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Economic development changing
Heath: Speaker showed new reality, how to cope
Sunday, April 14, 2013
By DEBBIE HALL - Bulletin Staff Writer
A consultant from Pennsylvania may have helped some local residents understand that although there are some consistencies in the field, economic development has changed in the last several years.
“I think reality is what has hit us in the face, and we’re trying to accept it and also deal with it,” Mark Heath, president and CEO of the Martinsville-Henry County Economic Development Corp., said after Laith Wardi, president and certified economic developer (CEcD) of Executive Pulse in Erie, Pa., addressed representatives of local businesses, governments, educational institutions and others Tuesday.
Heath said the response to Wardi’s presentation “has been very positive. I think some people were a little shocked” by the forthright statements, “but quite honestly, what he said was true.”
Wardi’s presentation focused on changes in economic development, including the impacts of competing in a global economy, advances in technology that reduce employee ranks and replacing Baby Boomers as they retire.
He also said that while jobs will be created, net new job growth likely will not happen again.
“It was a sobering explanation of what most of us, or many of us, know,” Heath said Tuesday, shortly after Wardi’s talk. “As we cross over into this new economy, people may not have realized there are not going to be net new jobs” created, he said Thursday. “That just didn’t resonate” with some people.
While sobering, Wardi’s comment “does not mean that we won’t have any new jobs” created, Heath said. He added that “over the last seven years, we have created” 3,000 jobs.
“Most communities this size” with that many jobs created in that length of time “would be celebrating in the streets,” Heath said. The difference here is that 19,000 jobs were lost within the past three decades.
Still, “that doesn’t mean you should just give up” on growing the economic base, Heath said. The EDC will continue working to attract new companies and new industries to the area, he said.
He also said developing Commonwealth Crossing Business Centre is as important now as it has ever been.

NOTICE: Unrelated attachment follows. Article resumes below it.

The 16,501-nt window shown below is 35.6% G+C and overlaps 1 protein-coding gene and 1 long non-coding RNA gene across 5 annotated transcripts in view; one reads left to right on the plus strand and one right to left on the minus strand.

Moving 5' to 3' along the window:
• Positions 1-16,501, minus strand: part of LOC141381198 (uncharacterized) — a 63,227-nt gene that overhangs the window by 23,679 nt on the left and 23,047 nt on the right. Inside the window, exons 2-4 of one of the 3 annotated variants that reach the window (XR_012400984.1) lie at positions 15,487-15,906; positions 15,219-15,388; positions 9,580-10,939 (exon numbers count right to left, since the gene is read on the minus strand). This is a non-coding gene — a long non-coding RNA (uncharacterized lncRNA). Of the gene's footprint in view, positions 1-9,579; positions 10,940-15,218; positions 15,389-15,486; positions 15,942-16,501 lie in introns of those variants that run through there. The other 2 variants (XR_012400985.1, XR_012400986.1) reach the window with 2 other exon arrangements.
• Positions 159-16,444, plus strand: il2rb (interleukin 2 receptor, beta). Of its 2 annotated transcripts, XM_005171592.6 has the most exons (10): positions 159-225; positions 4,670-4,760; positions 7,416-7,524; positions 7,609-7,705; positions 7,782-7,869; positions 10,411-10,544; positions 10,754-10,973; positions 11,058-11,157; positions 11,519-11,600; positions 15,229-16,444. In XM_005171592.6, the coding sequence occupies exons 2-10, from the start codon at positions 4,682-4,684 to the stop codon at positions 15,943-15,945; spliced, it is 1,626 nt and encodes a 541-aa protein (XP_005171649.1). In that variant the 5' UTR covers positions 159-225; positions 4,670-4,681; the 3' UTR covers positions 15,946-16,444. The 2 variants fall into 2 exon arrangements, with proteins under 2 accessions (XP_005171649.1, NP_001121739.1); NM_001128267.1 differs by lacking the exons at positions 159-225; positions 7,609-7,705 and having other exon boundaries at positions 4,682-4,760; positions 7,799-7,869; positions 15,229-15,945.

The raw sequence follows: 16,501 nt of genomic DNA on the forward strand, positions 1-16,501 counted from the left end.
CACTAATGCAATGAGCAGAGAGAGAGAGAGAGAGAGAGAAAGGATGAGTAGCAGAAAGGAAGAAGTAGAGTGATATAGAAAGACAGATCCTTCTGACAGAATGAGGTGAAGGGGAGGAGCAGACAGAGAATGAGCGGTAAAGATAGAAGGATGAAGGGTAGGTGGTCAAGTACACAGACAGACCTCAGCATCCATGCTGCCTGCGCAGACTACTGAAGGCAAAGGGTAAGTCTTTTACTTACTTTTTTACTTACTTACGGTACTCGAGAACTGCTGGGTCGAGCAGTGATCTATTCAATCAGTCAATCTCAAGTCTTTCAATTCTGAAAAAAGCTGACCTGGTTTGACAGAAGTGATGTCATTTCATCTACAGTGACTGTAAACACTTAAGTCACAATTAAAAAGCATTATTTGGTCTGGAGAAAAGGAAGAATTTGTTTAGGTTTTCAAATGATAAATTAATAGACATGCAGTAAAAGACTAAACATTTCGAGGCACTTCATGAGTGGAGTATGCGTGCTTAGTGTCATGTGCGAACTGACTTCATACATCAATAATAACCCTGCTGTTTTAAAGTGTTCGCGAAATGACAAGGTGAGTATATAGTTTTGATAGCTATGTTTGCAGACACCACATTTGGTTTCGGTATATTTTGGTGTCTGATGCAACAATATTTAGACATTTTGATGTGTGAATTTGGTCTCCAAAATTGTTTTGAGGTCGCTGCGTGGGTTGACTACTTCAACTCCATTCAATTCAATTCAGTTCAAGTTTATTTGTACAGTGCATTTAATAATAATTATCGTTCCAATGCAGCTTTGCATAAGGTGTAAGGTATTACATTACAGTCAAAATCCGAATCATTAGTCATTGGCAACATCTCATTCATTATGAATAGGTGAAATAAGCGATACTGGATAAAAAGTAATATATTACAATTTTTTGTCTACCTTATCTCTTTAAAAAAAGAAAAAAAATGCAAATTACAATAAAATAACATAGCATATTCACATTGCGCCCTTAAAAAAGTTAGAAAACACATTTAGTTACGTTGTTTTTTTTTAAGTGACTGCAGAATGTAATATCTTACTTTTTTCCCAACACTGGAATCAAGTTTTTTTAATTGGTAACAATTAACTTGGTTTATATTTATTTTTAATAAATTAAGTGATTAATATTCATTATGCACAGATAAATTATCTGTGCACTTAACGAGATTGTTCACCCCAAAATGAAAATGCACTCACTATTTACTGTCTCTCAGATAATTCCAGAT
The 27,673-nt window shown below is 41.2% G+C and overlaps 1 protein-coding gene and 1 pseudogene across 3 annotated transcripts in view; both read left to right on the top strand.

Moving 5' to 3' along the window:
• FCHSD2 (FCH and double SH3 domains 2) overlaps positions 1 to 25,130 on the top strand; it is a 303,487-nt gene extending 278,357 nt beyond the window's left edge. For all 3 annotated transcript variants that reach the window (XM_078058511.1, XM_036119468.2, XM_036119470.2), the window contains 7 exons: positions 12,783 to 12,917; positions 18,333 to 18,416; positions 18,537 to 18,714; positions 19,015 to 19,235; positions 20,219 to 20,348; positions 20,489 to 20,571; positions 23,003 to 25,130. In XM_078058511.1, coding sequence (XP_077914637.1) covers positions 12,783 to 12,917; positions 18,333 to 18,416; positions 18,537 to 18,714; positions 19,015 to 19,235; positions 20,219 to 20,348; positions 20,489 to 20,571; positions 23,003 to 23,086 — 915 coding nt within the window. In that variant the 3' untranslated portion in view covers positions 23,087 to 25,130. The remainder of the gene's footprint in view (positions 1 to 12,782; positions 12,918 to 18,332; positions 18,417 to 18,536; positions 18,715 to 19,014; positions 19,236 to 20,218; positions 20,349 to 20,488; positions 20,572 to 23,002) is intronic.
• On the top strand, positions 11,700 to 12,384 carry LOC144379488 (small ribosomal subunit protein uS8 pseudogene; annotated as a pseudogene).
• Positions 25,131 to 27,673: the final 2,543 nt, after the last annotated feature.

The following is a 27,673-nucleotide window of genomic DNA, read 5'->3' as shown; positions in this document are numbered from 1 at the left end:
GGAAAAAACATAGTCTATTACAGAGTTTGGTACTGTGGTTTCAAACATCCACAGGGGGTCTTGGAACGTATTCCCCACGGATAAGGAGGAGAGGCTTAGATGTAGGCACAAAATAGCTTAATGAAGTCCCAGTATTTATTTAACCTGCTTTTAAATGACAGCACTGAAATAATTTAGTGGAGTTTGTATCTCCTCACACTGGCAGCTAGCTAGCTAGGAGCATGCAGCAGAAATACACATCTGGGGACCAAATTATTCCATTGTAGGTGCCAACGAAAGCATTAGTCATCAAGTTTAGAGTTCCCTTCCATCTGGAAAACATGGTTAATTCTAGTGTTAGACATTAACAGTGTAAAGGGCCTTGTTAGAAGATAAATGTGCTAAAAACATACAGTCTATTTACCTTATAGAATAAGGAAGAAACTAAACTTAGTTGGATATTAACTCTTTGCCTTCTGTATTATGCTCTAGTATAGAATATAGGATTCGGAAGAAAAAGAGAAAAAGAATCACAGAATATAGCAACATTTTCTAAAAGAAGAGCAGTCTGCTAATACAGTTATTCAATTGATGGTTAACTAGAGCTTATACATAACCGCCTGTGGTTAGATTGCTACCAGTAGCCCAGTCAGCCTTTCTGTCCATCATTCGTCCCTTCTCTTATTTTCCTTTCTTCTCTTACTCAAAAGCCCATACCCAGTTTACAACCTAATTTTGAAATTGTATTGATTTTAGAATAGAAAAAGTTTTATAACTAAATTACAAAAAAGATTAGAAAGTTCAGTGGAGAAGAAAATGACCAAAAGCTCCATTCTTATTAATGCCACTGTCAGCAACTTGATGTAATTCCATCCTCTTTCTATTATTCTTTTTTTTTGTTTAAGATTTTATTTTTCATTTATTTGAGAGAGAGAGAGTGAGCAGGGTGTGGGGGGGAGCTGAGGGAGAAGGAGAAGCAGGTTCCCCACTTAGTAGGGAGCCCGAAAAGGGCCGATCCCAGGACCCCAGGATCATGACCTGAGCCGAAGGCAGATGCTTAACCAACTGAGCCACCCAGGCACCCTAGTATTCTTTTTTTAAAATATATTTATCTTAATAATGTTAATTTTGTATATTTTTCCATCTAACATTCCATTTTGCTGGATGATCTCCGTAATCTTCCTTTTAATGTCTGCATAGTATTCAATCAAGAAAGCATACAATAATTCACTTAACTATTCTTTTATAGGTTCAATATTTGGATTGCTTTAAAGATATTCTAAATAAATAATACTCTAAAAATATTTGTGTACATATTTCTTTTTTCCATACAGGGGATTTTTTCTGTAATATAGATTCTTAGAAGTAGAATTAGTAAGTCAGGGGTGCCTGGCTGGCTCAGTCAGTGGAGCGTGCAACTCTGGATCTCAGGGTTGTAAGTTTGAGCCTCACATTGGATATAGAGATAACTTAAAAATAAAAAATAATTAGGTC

The new industrial park will add more options to attract industries, Heath said. But “if Commonwealth Crossing was the only thing we were doing, that would be wrong. Economic development is a puzzle, and nobody has all of the pieces. We just have to have more in our toolbox than our competitors,” he added.
Wardi said efforts to retain and expand existing businesses are crucial to a local economy, with 75 to 80 percent of new jobs being created by existing businesses.
“Retention has always been important” in the field, Heath said. “This is nothing new to us. It’s been that way for 30 years or more. We constantly work with local companies and businesses because we realize how important they are” to the area’s economic vitality, he said.
That work may be done behind the scenes and as such may be “invisible to some, but if we can help a company stay here, keep them here and they can expand,” Heath said the local economy benefits.
Heath added that information Wardi presented on other fronts was encouraging.
For one, leaders in Henry County and Martinsville have created a blend of holistic and traditional approaches to help rebuild the local economy by including tourism and small business/entrepreneurs in the mix, Heath said.
That blend is needed because “we’re not making decisions about how we go about” growing the economy, Heath said Tuesday. “The global economy is making those decisions for us.”
Wardi also praised the county and city for forging partnerships and placing importance on education and workforce training.
Also, diversifying the base of companies/industries is needed, Wardi said.
“If there has ever been a community striving for diversity and balance and spreading the base, we should be it,” Heath said. “We were blessed for years to have textile and furniture jobs, but when you only have jobs” in primarily two different industries and “those jobs leave, it hurts.”
The one consistency in the ever-changing world of economic development is that companies go out of business, he said.
“There is no guarantee that any company will survive forever in any market,” Heath said. “Companies come and go. We have to expect it because it happens.”
The difference, he said, is the impact.
“When everything is rocking and rolling, so to speak,” in the economy, “we don’t notice it as much” if a company closes, he said. “But when the economy is bad,” a closing or relocation has more impact, he said.
Wardi’s speech was the first in a series of four being presented by the EDC. The second event in the series has not yet been announced.
Heath said the reason the EDC decided to host the events is to help residents understand that challenges related to the economy do not exist just in Henry County and Martinsville.
“It’s not just us,” he said. “This is going on everywhere, and we have a plan in place and an organization in place to help deal with it, but it’s going to be a long hard battle. It is not going to happen overnight.”